Tribe, casino owner partner for Kansas facility
08/04/2014 6:59 PM
08/05/2014 7:35 AM
Wichita billionaire Phil Ruffin has joined with the Quapaw Tribe’s Downstream Casino in Oklahoma to bid for a state-owned casino at his defunct dog track in Crawford County.
The casino would be located at Camptown Greyhound Park in Frontenac, north of Pittsburg, which closed six months after it opened in 1995. The site already has infrastructure in place to develop a casino, giving it an early jump on the process, the tribe said in a release Monday.
The Kansas Lottery Commission must approve a contract with the developers, and the contract must be selected by a state review board, with final approval from the Kansas Racing and Gaming Commission.
The state has been trying to get bids for a casino for the Southeast gaming zone for six years. State-owned casinos in three other zones, including the Kansas Star Casino in Mulvane, have been up and running since 2010.
Legislation that went into effect in July lowered the investment required for a prospective casino developer in the Southeast zone from $225 million to $50 million in an effort to attract bids. The legislation also dropped the state gaming license fee from $25 million to $5.5 million.
The lottery would not say Monday whether it has received any applications for the Southeast zone yet. It won’t release information about applications until after the Dec. 19 due date for receiving them, said Sally Lunsford, Kansas Lottery spokeswoman.
The lottery will have 90 days to negotiate contracts with applicants who meet required thresholds. Those contracts will be sent to a review board – whose members will be selected by state political leaders – for final selection.
“This will be a full-scale, state-of-the-art casino,” Ruffin said in a statement released by the Downstream Casino on Monday. “I’d say it would be a slightly smaller version of Downstream Casino with the kind of style and quality the Quapaw Tribe is known for.”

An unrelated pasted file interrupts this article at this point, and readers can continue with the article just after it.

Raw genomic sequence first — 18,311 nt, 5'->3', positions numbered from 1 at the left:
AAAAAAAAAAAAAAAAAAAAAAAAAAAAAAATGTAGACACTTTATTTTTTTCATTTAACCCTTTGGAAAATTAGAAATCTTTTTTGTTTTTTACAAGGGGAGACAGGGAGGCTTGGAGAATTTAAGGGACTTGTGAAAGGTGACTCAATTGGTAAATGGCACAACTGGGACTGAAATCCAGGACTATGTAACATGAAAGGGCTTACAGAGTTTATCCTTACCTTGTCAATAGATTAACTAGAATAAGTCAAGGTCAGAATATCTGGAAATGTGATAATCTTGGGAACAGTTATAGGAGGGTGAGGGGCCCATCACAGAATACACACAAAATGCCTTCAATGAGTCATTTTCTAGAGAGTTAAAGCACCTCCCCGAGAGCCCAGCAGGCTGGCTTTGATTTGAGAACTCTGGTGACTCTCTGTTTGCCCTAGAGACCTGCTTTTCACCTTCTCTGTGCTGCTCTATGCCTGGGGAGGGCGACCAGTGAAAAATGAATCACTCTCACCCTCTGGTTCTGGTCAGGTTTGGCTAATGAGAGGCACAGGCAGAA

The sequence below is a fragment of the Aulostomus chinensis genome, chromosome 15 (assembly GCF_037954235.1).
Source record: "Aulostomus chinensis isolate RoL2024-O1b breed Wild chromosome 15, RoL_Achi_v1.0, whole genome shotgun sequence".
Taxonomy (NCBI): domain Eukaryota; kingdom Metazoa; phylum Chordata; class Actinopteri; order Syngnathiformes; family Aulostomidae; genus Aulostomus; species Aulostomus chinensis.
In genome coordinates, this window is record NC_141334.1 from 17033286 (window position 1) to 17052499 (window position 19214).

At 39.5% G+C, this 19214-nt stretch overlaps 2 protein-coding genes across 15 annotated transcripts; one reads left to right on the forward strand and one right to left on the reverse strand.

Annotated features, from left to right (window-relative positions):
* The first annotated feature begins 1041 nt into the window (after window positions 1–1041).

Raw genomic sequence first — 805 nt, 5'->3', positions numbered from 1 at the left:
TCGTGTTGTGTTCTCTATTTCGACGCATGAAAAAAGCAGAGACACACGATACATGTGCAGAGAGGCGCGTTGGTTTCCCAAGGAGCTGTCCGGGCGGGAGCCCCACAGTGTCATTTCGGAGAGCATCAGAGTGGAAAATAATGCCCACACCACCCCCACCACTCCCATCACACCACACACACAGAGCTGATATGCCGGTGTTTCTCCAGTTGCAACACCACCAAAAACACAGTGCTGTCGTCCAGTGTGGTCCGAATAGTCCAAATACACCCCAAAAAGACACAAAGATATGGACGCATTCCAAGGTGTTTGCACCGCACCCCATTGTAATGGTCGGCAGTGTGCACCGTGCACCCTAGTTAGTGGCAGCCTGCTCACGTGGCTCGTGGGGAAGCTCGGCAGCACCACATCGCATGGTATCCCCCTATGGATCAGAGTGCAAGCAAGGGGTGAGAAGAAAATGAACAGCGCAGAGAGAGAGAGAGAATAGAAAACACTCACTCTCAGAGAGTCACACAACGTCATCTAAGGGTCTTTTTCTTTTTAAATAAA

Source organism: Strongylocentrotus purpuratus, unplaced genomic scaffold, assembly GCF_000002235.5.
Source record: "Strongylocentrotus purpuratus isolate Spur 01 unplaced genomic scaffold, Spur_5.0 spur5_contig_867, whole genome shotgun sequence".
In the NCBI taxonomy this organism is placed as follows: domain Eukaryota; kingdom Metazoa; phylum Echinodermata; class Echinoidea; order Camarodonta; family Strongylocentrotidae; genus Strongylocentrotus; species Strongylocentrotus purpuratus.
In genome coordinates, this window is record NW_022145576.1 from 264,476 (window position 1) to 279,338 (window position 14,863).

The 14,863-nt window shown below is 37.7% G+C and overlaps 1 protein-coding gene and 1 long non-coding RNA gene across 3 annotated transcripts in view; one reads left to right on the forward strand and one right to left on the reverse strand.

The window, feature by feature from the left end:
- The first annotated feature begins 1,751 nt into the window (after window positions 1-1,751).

The Downstream sits in the northeast corner of Oklahoma, bordering Kansas and Missouri.
Ruffin, who owns the Treasure Island Hotel and Casino in Las Vegas, also owns Wichita Greyhound Park in Park City. He has been trying to reopen the park with slot machines since 2007 when he closed it after voters in Sedgwick County narrowly rejected putting slots at the park. State lawmakers have yet to approve a new vote on the issue.
“I have long admired Quapaw Chairman John Berrey and the Tribe for their remarkable success in our region with their Downstream Casino Resort, and for their good will and strength in community partnerships,” Ruffin said in the statement. “They know how to get things done. I know how to get things done. This is a strong partnership.”
“This is a very positive force for bringing new jobs and new economic opportunities to the communities of Southeast Kansas,” Berrey said in the statement. “Partnering with Kansas native Mr. Ruffin makes a lot of sense. And we know that Camptown can be a great success for the region, the local community and its citizens.”
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